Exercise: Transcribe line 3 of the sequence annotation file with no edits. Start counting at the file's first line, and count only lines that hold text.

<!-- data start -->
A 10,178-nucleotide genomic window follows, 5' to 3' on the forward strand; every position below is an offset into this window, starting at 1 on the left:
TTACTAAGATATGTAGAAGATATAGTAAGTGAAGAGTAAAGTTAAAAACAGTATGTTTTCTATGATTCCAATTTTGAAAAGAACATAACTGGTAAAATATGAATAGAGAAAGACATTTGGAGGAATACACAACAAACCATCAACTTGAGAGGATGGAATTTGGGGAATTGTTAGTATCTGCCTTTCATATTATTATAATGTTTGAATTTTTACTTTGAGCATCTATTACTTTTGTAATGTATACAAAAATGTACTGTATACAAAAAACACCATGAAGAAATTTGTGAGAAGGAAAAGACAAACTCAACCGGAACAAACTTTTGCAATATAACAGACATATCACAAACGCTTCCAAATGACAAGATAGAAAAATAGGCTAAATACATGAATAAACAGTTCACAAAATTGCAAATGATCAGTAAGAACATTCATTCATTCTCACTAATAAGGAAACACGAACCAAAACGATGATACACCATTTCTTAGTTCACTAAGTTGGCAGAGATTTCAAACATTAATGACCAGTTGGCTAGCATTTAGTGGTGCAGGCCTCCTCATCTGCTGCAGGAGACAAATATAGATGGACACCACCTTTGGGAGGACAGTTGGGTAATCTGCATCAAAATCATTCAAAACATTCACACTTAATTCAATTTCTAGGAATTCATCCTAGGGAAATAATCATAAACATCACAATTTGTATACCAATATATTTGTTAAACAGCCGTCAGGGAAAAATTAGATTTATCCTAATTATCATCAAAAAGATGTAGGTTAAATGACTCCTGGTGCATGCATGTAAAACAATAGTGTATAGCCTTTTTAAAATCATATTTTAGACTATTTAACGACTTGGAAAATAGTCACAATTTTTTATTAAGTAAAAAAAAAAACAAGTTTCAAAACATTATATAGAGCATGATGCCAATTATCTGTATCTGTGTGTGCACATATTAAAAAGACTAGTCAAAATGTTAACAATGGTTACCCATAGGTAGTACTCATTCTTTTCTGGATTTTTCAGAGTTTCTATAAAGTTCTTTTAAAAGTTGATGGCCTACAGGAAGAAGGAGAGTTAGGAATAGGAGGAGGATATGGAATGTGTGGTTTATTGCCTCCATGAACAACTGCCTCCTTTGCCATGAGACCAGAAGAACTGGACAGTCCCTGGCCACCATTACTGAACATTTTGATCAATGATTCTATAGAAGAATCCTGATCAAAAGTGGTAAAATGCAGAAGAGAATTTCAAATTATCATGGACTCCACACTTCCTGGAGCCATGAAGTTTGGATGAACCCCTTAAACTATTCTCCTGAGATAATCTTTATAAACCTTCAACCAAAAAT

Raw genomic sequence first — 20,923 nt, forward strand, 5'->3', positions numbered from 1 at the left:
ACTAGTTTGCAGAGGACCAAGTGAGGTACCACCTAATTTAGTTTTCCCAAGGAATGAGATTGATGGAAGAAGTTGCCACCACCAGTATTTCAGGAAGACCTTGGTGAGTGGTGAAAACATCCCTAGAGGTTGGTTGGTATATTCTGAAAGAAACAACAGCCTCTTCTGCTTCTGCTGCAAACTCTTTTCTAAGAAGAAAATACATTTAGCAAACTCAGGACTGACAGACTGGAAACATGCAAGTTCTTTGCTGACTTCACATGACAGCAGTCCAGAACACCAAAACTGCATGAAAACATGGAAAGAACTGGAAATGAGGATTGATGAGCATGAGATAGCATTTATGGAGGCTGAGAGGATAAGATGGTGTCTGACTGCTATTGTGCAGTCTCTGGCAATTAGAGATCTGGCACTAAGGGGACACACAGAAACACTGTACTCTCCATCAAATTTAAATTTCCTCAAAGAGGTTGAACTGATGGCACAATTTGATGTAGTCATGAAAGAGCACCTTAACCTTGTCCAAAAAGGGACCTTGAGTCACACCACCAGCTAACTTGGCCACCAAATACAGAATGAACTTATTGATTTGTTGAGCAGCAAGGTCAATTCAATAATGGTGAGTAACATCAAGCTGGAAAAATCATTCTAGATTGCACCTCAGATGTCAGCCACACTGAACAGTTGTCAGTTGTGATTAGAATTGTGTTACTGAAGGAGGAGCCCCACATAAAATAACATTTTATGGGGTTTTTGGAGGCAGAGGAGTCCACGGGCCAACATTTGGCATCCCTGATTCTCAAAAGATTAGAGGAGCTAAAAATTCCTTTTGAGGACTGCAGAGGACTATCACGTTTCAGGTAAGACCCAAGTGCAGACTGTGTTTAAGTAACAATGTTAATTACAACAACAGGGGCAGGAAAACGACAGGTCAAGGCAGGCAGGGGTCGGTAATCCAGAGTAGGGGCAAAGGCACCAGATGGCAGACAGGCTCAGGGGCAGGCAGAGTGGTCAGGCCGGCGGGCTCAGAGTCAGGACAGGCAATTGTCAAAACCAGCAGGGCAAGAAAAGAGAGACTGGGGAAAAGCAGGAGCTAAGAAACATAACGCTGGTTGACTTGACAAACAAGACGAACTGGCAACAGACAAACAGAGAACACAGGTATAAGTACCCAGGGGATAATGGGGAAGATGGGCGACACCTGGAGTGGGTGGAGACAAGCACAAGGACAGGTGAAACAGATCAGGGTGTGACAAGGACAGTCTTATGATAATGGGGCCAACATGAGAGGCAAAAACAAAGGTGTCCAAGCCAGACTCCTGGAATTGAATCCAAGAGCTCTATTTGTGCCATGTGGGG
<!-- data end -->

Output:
Raw genomic sequence first — 20,923 nt, forward strand, 5'->3', positions numbered from 1 at the left: